"I see more consistency out of him," Bowden said. "There'd be a lot of teams would like to have Drew Weatherford as a quarterback."
That comes with a couple of caveats. Can the offensive line gel as it continues to learn how to better zone block, a scheme second-year line coach Mark McHale introduced last season? Can the line, which remains relatively thin in bodies, let alone bodies ready to play at this level, avoid the injuries that have plagued the unit for the last couple of seasons?
Those things didn't happen last year. FSU finished last in the ACC in rushing (94.0 yards, 3.2 average per rush), something that focused the ire of fans once again on oft-criticized coordinator Jeff Bowden.
"Jeff Bowden does what I tell him to do," Papa Bowden said, getting a bit defensive. "We go out and play the game we played against Virginia Tech and Penn State, and people still want to criticize him. I feel like if he wasn't my son, you'd probably never hear anything about it."
That doesn't mean he was pleased with the imbalance on offense. Hours after the Orange Bowl, Bobby Bowden promised the team would spend the offseason trying to improve the running game's effectiveness.
"That ain't hard to figure that out," he said of the need to do more on the ground in 2006. "An idiot could figure that out. That's why I can figure it out, I guess."
While the offensive players seem more invigorated, even showing a hint of that old FSU swagger pre-2001, the defense needs to build even more on what it showed at times in those last two games of 2005. The Hokies largely were shut down until the final quarter, when they scored 19 points. Although the Nittany Lions became the ninth consecutive opponent to score at least 20 points, an unprecedented streak in FSU history and five more points on average than is the team goal, they mustered just 16 in regulation and two in the second half.
"Maybe there's not a lot of returning starters," said junior defensive tackle Andre Fluellen, who started 12 of 13 games last year, "but there's a lot of people who played. That's really going to help us. We've got guys who are just as good as the people last year, they just don't have the same experience. They're really going to step up this year."
The FSU coaches also are high on several newcomers, including heralded safety Myron Rolle and tackle Paul Griffin, a junior college transfer. Both enrolled in January and went through the offseason conditioning program, spring practice and then the voluntary workouts in the summer. Both are expected to start, if not by the opener against Miami, then soon afterward. They're that good.
Long-time defensive coordinator Mickey Andrews is convinced there's plenty of talent, as usual, but he's more interested to see what he calls the "want-to," the relentless drive to be great.
"It's a new team," Andrews said. "What are you going to allow defensively? What kind of mentality are we going to get out on the field on every play?"
Players with want-to are the ones who force fumbles, come up with interceptions and stop offenses short by being in the right place at the right time and then finishing it off with a sure tackle or pass breakup.
"If we can win one-on-one battles, I'm talking the corners, the safeties, linebackers, ends and tackles, if we whip blockers and play great technique and finish like wild people," Andrews said, "you'll be writing good things about this defense."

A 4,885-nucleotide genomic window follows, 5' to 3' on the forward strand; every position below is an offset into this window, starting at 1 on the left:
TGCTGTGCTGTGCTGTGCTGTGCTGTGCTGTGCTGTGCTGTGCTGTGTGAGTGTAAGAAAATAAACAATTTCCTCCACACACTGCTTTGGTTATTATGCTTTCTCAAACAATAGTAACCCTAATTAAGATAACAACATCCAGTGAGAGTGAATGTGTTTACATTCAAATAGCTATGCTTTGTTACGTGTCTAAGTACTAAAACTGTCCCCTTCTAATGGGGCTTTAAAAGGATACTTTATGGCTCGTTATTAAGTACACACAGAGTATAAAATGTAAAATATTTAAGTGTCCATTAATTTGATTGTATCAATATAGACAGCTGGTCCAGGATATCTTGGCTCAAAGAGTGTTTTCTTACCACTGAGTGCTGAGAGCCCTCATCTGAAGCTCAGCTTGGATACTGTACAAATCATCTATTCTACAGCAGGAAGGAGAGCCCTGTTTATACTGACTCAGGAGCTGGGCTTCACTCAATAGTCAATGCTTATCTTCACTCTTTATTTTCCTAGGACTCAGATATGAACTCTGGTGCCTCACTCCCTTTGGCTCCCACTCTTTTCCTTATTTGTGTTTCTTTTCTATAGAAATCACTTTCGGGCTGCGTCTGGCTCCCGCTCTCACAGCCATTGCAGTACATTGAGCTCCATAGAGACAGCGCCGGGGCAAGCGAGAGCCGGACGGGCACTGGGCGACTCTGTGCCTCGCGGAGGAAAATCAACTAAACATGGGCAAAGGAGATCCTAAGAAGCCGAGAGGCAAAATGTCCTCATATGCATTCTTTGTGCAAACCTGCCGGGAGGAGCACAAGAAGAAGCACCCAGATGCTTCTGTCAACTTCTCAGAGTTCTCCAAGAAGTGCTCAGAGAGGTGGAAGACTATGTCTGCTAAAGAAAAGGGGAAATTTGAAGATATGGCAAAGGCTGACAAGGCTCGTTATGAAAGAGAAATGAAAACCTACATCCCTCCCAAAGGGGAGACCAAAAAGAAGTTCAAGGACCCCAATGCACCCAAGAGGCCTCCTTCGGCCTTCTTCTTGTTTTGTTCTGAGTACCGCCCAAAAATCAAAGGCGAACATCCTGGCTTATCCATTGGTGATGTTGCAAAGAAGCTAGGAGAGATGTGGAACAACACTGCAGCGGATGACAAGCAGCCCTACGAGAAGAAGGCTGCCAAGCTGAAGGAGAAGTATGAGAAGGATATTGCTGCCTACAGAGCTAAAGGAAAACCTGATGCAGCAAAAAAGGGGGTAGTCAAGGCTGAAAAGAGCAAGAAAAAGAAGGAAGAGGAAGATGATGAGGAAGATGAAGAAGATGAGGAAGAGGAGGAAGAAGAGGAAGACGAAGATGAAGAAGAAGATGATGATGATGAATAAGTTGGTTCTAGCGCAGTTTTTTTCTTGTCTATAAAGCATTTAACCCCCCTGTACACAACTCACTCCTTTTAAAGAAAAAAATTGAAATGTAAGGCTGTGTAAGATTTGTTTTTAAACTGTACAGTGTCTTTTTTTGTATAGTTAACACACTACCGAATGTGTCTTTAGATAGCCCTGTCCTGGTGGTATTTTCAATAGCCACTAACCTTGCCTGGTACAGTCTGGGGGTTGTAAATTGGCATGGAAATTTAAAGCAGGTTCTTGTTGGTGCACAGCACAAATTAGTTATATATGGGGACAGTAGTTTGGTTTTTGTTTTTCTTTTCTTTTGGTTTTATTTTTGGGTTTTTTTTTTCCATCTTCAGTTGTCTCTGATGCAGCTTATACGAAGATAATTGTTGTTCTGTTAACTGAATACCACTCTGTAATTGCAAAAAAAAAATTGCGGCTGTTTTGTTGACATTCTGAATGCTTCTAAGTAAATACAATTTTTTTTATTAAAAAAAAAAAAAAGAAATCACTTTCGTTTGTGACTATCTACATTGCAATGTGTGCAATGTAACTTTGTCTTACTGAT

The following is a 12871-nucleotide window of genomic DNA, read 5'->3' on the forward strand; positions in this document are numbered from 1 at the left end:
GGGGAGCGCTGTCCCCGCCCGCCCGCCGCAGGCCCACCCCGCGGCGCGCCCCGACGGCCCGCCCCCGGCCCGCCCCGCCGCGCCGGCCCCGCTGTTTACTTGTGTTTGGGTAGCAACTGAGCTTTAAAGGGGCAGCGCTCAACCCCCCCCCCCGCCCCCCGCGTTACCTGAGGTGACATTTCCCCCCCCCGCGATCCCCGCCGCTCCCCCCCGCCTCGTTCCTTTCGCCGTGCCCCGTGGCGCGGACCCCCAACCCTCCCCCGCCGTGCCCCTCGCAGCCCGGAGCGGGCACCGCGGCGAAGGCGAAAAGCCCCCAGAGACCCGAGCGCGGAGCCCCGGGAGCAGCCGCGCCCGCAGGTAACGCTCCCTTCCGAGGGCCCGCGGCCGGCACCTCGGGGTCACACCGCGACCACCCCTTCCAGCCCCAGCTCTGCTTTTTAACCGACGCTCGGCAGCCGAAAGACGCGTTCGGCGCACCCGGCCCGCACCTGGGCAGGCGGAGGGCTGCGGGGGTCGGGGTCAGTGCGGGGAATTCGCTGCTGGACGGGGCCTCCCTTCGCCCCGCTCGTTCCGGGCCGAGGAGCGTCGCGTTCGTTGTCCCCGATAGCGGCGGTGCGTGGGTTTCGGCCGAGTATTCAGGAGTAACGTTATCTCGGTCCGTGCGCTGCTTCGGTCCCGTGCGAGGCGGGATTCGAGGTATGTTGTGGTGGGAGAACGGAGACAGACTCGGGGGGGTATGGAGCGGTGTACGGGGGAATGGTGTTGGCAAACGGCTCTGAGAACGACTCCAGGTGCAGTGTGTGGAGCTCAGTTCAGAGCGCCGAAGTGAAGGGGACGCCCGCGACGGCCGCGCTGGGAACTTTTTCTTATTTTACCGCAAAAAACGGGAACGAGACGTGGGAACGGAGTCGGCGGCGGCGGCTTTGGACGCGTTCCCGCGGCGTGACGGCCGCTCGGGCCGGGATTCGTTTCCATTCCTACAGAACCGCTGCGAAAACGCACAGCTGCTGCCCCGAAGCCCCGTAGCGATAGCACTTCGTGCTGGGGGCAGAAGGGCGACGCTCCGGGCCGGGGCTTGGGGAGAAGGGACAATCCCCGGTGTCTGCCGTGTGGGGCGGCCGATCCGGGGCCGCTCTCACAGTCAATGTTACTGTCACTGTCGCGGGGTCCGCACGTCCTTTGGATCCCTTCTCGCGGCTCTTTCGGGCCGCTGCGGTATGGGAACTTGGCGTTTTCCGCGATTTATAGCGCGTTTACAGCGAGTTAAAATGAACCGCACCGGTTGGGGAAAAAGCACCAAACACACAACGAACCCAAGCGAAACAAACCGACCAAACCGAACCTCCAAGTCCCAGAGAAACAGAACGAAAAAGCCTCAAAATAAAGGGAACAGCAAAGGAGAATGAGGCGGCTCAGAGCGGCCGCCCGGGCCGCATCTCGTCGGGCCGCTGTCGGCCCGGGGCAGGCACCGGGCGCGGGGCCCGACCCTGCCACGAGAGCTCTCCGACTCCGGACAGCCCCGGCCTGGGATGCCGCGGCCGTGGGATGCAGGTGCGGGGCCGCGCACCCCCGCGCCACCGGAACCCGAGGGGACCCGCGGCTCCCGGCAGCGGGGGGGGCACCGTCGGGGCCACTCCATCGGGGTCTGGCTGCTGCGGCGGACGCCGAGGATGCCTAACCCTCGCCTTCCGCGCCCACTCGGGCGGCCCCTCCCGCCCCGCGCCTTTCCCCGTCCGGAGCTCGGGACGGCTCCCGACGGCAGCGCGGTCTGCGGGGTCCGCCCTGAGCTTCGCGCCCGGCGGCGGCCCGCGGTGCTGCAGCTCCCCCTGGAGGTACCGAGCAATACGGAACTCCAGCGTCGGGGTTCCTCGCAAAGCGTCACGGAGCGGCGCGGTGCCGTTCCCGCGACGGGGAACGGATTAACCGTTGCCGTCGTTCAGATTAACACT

For the Seminoles to regain their position in the top tier of college football, and they haven't finished better than No. 11 since 2000, they'll need that. Or this year's end will look like last year's.
Minus the ACC championship game and the Orange Bowl.
Florida State Insider: Updates/Analysis
- Florida State's 31-man 2006 signing class, which included six players who enrolled in January and took part in spring drills, figures to be the backbone for the program's long-term future. The Seminoles actually put 29 of those 31 signees in uniform at the start of two-a-day drills, losing only linebacker Tim Rawlinson (academics) and wide receiver Brent Brewer (pro baseball).
Not only did the Seminoles address virtually every need, they did so with many players who should contribute early. As many as 16 members of the class should play this season, with offensive tackle Shannon Boatman, defensive tackle Paul Griffin, tight end Caz Piurowski and safety Myron Rolle likely starters at some point. Boatman and Griffin were junior college superstars.
- A rash of injuries last season forced offensive line coach Mark McHale to shuffle his lineup on a week-to-week basis. McHale still lacks the 12 linemen he would like to have on scholarship, but he's making the most of his experienced and talented players with a crash course in cross-training.
With only seven linemen ready for action, McHale has spent countless hours cross-training four players to play multiple positions. With offensive tackles Mario Henderson and Boatman and guard Jacky Claude the exceptions, John Frady (center/guard), Dumaka Atkins (center/guard), Cory Niblock (guard/tackle) and David Overmyer (guard/tackle) will give the Seminoles a variety of options in their zone blocking scheme. Niblock, who is battling Overmyer for the starting right guard spot, is the most versatile of the group, capable of playing four of the five line spots.
- Stop us if you've heard this before: Reintroducing the tight end and fullback positions to the offensive arsenal for the first time in more than a decade appears to be a reality. In an effort to diversify its attack, FSU plans to utilize those positions as it did in the early years of its 14-season dynasty. Really.